Banded iron formations, or BIFs, are extinct, marine sedimentary rocks (most have been well metamorphosed) that usually consist of alternating reddish- and silvery-gray iron-rich layers.  They are most common in the Paleoproterozoic rock record (2.5 to 1.6 Ga).  They represent a time when Earth’s oceans “rusted out” as small amounts of atmospheric free oxygen (O2 gas) combined with dissolved iron in seawater to precipitate as iron oxide minerals.  Some workers hypothesize that bacterial mats on the seafloor mediated the precipitation of iron oxides.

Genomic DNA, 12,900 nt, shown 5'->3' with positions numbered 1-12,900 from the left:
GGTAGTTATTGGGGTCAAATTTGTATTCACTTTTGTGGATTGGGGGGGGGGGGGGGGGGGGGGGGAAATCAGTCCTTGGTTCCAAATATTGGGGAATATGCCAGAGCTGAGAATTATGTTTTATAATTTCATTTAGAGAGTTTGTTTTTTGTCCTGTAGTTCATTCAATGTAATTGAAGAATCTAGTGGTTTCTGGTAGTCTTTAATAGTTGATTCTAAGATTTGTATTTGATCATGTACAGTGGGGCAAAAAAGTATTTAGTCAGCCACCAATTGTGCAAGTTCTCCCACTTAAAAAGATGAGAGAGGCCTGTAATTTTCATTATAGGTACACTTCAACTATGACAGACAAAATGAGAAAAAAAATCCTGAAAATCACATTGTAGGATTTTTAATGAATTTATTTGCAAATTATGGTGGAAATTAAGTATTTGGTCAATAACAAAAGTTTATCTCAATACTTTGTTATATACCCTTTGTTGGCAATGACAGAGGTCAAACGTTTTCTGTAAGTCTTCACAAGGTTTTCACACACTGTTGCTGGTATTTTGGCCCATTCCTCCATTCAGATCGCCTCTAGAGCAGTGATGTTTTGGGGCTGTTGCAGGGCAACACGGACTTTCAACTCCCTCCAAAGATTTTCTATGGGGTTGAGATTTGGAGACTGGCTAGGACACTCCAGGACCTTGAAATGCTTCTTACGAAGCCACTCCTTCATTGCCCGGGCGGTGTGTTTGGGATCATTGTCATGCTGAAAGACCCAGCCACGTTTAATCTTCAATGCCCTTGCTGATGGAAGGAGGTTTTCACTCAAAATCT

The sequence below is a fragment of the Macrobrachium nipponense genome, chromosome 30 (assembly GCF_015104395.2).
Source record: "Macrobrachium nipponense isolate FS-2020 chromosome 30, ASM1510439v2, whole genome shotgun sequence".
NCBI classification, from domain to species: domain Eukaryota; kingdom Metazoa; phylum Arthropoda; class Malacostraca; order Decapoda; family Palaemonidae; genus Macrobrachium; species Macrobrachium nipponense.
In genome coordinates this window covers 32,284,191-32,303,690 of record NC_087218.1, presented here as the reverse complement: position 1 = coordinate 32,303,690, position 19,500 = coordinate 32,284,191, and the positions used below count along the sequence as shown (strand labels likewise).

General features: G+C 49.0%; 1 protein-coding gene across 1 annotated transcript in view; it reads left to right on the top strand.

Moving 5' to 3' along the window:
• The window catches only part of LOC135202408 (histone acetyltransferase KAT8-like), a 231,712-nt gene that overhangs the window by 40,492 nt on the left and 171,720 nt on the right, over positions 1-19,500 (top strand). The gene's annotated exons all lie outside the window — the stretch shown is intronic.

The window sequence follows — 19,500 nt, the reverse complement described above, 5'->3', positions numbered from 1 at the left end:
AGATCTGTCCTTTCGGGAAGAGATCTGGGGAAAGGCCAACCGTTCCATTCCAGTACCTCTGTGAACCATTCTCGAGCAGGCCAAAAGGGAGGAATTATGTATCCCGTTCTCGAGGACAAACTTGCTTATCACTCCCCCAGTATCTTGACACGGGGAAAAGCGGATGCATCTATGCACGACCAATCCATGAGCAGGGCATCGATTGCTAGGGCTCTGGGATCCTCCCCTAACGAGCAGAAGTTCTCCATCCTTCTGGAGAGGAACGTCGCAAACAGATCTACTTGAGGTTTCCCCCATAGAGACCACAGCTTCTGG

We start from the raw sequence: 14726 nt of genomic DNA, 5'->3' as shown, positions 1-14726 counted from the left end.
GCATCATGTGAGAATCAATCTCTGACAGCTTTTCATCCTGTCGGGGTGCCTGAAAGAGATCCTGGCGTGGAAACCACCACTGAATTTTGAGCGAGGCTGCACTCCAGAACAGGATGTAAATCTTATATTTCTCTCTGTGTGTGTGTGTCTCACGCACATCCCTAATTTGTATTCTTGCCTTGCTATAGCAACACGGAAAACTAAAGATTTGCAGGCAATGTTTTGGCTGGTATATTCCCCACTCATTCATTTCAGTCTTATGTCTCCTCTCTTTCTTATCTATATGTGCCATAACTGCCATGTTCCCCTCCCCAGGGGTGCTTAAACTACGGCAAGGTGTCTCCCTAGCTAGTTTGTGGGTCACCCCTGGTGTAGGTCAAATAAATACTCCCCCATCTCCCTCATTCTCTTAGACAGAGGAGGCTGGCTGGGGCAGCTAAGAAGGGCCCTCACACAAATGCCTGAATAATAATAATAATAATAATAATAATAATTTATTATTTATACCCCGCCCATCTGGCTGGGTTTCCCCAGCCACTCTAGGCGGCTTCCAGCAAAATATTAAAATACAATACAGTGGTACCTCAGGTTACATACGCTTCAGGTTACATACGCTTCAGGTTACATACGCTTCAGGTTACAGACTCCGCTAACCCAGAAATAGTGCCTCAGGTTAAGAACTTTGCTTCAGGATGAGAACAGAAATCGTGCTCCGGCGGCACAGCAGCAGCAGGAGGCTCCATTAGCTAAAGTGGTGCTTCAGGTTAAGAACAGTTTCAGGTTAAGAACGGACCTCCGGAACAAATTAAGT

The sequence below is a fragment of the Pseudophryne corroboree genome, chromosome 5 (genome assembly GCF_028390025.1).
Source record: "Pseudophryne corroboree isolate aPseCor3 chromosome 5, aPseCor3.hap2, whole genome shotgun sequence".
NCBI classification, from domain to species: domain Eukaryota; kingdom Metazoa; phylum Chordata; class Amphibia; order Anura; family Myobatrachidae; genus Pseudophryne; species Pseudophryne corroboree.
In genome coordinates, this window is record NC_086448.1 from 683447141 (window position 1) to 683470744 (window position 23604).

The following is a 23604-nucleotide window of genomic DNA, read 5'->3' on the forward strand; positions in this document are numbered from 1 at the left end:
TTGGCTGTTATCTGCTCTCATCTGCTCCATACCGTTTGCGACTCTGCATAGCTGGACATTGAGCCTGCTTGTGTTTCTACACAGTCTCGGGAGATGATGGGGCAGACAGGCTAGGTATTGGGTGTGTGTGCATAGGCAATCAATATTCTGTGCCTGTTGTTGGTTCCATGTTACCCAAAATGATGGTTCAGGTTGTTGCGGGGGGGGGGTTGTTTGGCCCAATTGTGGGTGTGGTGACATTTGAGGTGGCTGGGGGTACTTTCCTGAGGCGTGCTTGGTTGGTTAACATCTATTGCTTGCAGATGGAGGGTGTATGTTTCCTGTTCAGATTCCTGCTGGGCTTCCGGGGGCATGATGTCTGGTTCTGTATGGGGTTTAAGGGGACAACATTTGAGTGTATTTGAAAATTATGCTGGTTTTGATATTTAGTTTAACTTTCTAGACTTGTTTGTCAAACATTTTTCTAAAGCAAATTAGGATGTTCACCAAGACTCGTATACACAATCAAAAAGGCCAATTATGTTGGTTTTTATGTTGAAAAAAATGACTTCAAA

Many specific varities of BIFs exist, including jaspilite, taconite, quartzite-specularites, magnetitites, etc.



Hollywood Granite - jaspilite meta-BIF (locally called itabirite) from the Paleoproterozoic-aged Minas Supergroup in the Iron Quadrangle District in Minas Gerais State, Brazil.  BIFs in the Iron Quadrangle have long been mined as a source of iron ore.  Recently, BIFs there have been quarried as a source of attractive, high-priced, and very-heavy-for-their-size decorative stones.




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